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Formula 1

Winners and losers from F1's 2024 development war so far

10 min read

The 2024 Formula 1 campaign is now one-third done and most teams have brought significant upgrades to their cars, all of which were already efforts to address their predecessors’ weaknesses.

As ever in the F1 development race, it’s been about trying to fix problems without compromising existing strengths in the process. Looking at the performance traits of a team’s current car compared to what they had in 2023 can reveal much about the development direction.

A team losing out in the short-term isn’t always down to everything being worse - sometimes it’s part of a process that requires taking an immediate step backwards to allow big gains in the future, and that’s clearly the case for some of the current grid.

But performance is what matters most in F1. So here’s our quickfire guide to who has won and lost in F1's 2024 development war - so far.

Winner: McLaren

Improving its weak point

You get very different answers to the question of how the McLaren has changed this year depending on what point of comparison you use. That it has improved is an irrefutable fact given its performance is better and it has racked up a massive 167 points more than at this point last season.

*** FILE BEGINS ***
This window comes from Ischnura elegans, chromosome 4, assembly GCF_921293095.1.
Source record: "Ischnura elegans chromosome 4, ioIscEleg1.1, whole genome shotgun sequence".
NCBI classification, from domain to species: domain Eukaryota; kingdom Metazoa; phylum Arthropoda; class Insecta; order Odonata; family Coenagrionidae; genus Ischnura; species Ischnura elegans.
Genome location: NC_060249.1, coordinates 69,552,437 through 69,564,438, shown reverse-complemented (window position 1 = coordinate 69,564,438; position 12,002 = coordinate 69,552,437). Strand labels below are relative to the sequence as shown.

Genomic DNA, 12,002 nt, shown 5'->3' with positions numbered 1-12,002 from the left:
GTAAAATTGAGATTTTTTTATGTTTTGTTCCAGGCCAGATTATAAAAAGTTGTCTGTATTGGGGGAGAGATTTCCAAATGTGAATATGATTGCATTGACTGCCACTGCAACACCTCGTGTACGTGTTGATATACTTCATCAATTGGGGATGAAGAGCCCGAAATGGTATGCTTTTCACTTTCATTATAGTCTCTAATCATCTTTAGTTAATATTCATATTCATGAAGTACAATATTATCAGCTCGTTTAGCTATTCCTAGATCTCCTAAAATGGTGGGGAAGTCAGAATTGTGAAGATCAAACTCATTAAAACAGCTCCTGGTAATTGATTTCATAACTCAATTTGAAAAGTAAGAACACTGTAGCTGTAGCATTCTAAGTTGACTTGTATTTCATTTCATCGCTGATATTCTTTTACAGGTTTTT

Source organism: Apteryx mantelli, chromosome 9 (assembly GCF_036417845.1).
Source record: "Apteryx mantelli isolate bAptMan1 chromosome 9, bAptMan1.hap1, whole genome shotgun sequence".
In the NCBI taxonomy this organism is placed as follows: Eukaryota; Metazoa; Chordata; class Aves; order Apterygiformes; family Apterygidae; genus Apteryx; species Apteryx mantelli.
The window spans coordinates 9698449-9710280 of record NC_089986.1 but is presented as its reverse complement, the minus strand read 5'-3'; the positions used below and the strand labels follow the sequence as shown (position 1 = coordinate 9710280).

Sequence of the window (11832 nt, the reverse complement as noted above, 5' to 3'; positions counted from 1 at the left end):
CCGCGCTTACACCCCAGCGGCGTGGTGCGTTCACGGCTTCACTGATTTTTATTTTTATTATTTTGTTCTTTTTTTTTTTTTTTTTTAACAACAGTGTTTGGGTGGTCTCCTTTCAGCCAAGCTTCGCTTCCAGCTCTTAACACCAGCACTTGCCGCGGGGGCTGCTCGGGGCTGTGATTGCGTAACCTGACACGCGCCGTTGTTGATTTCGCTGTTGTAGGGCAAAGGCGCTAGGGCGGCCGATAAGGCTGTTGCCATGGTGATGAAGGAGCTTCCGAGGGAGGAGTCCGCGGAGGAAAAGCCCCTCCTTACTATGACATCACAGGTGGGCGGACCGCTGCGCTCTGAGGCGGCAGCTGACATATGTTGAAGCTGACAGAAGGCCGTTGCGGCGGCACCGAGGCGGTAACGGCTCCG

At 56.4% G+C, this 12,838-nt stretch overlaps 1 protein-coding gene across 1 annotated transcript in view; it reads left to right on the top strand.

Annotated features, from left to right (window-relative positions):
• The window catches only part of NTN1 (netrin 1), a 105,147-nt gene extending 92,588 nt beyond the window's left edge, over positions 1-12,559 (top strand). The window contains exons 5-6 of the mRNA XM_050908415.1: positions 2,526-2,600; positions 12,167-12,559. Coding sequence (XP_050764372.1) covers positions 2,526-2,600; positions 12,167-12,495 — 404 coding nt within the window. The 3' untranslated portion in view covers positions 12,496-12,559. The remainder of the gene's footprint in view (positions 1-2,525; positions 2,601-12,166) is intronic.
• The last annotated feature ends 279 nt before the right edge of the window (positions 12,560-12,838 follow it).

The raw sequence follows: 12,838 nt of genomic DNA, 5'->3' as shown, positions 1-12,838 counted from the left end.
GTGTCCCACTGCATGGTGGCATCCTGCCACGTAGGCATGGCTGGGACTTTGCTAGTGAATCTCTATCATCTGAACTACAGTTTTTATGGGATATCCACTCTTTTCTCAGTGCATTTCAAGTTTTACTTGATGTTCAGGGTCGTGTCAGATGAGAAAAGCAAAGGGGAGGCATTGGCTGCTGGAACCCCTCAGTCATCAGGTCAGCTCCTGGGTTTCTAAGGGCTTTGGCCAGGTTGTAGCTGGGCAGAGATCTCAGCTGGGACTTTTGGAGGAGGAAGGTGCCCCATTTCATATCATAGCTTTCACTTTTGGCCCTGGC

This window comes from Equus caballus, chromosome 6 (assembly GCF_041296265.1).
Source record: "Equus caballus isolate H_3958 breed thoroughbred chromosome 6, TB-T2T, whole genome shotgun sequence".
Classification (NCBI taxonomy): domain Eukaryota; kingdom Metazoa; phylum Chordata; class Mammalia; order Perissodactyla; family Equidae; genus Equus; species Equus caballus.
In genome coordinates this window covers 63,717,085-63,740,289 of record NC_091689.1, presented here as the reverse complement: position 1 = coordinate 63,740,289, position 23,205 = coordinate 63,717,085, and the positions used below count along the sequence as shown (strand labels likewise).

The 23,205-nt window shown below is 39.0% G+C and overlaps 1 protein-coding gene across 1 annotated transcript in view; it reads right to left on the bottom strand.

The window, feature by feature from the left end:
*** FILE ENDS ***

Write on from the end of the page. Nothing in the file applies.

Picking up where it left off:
The early-season McLaren in 2023 was lacking in downforce and pace, but a series of upgrade packages turned it into a consistent podium finisher.

McLaren ended the season with a car that was outstanding in fast corners and struggled in slow turns, particularly long-duration ones.

But that weakness has improved this year, particularly with the upgrade introduced in Miami last month that led to a leap forward after a solid, but unspectacular, start to the season.

Team principal Andrea Stella admits that’s come as something of a surprise and points to an effect the team doesn’t yet fully understand.

“The car seems to be well behaved in low-speed [corners],” he said recently, before adding: “Slightly more than we anticipated.”

Getting to the bottom of the reasons for that could point McLaren in the right direction on a journey to produce a strong all-round car that Stella previously said will take at least one year to complete.

Loser: Alpine

Everything is worse

Alpine has pretty much traded all of the modest strengths of last year’s car for weaknesses. There are at least signs of progress, but it’s all about recovery and damage limitation with a car that was supposed to lay the foundations for big gains into 2025.

The A524 started the season overweight, a legacy of the monocoque failing the lateral crash test, but that problem has at least now been tackled.

It was also lacking in downforce and weak on traction. Unquestionably, it was the slowest car in the field early in the campaign.

Things have improved a little since then and it’s now, on average, only the second-slowest car, having moved ahead of Sauber. The worst of the troubleshooting is done, and team principal Bruno Famin says it’s now time to switch to what he calls the “second phase of development”.